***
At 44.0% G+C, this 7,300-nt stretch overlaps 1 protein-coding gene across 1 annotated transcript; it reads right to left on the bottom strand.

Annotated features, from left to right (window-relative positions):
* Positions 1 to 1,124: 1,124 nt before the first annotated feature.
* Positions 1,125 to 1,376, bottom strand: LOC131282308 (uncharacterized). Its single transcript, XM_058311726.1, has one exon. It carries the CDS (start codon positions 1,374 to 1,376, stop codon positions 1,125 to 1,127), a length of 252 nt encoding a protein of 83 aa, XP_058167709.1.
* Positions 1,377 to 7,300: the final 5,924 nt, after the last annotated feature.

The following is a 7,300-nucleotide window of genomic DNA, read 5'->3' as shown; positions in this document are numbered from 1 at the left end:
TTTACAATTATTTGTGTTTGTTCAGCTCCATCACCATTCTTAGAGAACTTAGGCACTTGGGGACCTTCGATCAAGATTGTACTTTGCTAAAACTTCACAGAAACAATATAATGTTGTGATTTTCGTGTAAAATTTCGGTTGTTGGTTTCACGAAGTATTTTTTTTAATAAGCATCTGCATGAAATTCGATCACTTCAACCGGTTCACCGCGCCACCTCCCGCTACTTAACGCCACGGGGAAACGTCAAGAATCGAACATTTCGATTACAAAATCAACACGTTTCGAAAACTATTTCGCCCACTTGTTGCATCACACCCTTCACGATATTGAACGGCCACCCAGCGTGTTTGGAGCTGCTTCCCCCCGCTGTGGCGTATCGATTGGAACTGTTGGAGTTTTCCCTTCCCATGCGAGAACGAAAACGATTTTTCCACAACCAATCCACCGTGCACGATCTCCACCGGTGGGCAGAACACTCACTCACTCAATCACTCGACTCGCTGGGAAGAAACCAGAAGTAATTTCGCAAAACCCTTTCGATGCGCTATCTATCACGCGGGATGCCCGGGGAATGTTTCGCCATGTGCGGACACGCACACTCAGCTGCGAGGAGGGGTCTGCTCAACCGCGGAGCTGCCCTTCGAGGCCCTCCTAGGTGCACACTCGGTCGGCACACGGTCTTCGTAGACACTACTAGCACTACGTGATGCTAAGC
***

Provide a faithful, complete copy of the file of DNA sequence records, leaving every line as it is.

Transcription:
At 44.0% G+C, this 7,300-nt stretch overlaps 1 protein-coding gene across 1 annotated transcript; it reads right to left on the bottom strand.

Annotated features, from left to right (window-relative positions):
* Positions 1 to 1,124: 1,124 nt before the first annotated feature.
* Positions 1,125 to 1,376, bottom strand: LOC131282308 (uncharacterized). Its single transcript, XM_058311726.1, has one exon. It carries the CDS (start codon positions 1,374 to 1,376, stop codon positions 1,125 to 1,127), a length of 252 nt encoding a protein of 83 aa, XP_058167709.1.
* Positions 1,377 to 7,300: the final 5,924 nt, after the last annotated feature.

The following is a 7,300-nucleotide window of genomic DNA, read 5'->3' as shown; positions in this document are numbered from 1 at the left end:
TTTACAATTATTTGTGTTTGTTCAGCTCCATCACCATTCTTAGAGAACTTAGGCACTTGGGGACCTTCGATCAAGATTGTACTTTGCTAAAACTTCACAGAAACAATATAATGTTGTGATTTTCGTGTAAAATTTCGGTTGTTGGTTTCACGAAGTATTTTTTTTAATAAGCATCTGCATGAAATTCGATCACTTCAACCGGTTCACCGCGCCACCTCCCGCTACTTAACGCCACGGGGAAACGTCAAGAATCGAACATTTCGATTACAAAATCAACACGTTTCGAAAACTATTTCGCCCACTTGTTGCATCACACCCTTCACGATATTGAACGGCCACCCAGCGTGTTTGGAGCTGCTTCCCCCCGCTGTGGCGTATCGATTGGAACTGTTGGAGTTTTCCCTTCCCATGCGAGAACGAAAACGATTTTTCCACAACCAATCCACCGTGCACGATCTCCACCGGTGGGCAGAACACTCACTCACTCAATCACTCGACTCGCTGGGAAGAAACCAGAAGTAATTTCGCAAAACCCTTTCGATGCGCTATCTATCACGCGGGATGCCCGGGGAATGTTTCGCCATGTGCGGACACGCACACTCAGCTGCGAGGAGGGGTCTGCTCAACCGCGGAGCTGCCCTTCGAGGCCCTCCTAGGTGCACACTCGGTCGGCACACGGTCTTCGTAGACACTACTAGCACTACGTGATGCTAAGC